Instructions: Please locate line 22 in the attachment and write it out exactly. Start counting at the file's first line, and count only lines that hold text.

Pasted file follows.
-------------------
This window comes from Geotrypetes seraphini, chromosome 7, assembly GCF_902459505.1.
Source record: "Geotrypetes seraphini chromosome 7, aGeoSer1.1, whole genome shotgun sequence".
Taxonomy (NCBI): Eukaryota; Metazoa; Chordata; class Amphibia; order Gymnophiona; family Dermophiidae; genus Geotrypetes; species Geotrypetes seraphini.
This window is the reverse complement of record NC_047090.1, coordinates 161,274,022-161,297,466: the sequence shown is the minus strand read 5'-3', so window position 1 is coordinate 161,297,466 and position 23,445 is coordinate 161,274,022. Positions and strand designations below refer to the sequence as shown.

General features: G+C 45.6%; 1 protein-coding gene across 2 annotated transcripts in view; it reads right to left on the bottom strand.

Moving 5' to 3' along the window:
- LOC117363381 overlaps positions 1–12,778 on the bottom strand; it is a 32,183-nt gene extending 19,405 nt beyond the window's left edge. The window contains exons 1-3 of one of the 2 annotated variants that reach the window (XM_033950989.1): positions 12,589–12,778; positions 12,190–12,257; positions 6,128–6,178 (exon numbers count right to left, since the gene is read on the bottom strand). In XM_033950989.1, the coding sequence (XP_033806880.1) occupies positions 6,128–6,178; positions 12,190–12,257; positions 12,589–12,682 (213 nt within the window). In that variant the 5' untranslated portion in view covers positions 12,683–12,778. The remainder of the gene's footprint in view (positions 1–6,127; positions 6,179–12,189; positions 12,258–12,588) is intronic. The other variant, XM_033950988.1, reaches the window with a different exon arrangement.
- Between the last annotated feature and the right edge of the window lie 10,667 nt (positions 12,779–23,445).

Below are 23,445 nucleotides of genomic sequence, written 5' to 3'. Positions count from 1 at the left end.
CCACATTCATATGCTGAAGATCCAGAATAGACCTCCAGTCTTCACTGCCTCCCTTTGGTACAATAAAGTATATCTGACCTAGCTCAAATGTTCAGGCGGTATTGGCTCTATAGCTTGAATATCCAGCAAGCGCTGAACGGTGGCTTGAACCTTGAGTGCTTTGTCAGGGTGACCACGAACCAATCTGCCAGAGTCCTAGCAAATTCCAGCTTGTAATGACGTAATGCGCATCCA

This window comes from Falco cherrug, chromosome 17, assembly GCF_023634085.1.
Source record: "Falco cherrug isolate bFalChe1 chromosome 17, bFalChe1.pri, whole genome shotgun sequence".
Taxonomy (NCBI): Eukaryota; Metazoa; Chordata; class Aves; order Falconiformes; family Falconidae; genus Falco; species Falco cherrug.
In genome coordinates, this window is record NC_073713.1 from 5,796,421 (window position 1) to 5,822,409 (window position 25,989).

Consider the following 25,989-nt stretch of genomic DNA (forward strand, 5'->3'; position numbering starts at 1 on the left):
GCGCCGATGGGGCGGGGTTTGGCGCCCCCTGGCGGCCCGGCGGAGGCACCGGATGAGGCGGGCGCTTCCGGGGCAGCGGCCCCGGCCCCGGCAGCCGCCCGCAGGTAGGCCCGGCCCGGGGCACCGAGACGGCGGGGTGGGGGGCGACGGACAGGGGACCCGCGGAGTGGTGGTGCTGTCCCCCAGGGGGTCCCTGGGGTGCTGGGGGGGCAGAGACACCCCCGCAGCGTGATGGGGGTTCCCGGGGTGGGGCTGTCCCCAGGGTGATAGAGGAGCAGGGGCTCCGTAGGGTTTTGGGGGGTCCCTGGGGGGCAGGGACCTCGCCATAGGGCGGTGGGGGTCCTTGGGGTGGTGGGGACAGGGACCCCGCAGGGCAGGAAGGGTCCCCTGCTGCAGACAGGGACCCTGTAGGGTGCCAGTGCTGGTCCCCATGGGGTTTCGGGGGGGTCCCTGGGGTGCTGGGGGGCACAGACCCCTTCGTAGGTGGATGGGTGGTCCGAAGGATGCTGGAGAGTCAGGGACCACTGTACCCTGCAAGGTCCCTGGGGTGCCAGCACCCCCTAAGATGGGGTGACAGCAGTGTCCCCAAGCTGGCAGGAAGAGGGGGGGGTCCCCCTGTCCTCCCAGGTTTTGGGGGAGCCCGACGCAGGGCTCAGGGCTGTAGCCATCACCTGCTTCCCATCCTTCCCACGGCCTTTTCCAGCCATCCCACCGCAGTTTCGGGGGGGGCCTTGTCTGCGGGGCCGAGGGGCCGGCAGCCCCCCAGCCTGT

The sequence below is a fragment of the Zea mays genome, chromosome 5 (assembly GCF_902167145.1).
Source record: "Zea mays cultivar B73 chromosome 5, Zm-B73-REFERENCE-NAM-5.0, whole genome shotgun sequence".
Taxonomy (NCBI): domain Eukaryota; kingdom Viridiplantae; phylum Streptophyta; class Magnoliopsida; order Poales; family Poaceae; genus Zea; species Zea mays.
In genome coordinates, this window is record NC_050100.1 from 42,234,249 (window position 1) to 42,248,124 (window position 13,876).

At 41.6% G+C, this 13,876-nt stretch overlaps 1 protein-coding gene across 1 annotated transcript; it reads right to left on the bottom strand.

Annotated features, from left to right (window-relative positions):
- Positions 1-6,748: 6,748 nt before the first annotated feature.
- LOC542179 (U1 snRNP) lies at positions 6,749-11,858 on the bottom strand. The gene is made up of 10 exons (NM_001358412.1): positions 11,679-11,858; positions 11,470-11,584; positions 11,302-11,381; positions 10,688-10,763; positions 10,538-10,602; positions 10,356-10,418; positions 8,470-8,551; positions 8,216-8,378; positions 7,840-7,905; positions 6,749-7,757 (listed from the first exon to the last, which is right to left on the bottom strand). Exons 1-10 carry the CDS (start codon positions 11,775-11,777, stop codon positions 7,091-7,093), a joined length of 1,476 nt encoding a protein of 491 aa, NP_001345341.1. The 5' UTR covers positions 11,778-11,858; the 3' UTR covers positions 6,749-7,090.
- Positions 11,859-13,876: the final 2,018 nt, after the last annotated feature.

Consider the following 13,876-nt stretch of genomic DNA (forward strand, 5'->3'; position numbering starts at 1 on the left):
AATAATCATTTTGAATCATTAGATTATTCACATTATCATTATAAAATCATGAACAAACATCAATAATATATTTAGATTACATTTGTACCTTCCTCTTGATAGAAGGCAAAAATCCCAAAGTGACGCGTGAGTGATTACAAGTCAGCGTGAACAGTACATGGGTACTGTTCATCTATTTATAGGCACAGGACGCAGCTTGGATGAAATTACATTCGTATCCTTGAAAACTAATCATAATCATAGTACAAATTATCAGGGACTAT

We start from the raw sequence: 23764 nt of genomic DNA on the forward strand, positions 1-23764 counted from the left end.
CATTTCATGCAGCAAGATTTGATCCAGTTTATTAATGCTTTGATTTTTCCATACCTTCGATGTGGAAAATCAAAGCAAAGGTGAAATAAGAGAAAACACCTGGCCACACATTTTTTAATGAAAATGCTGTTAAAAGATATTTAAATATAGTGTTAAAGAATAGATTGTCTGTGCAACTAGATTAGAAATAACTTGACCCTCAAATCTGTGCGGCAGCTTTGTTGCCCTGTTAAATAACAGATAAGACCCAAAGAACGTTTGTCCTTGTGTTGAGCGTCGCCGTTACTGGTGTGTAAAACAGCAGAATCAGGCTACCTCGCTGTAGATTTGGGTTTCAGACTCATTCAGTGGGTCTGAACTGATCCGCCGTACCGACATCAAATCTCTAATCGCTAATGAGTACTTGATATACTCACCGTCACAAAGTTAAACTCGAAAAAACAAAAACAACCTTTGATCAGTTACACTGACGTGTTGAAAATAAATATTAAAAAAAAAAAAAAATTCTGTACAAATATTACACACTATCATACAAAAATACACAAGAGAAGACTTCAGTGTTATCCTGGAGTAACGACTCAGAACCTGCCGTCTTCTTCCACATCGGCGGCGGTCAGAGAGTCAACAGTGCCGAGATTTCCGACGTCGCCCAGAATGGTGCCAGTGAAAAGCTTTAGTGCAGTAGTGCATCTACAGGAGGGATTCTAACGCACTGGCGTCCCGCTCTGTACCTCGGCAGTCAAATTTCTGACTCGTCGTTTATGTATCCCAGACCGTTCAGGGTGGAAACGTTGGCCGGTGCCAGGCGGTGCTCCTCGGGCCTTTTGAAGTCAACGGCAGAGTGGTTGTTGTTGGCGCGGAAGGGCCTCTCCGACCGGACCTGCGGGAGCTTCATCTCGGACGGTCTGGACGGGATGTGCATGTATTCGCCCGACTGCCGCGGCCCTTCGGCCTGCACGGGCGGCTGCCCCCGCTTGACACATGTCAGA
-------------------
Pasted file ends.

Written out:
Annotated features, from left to right (window-relative positions):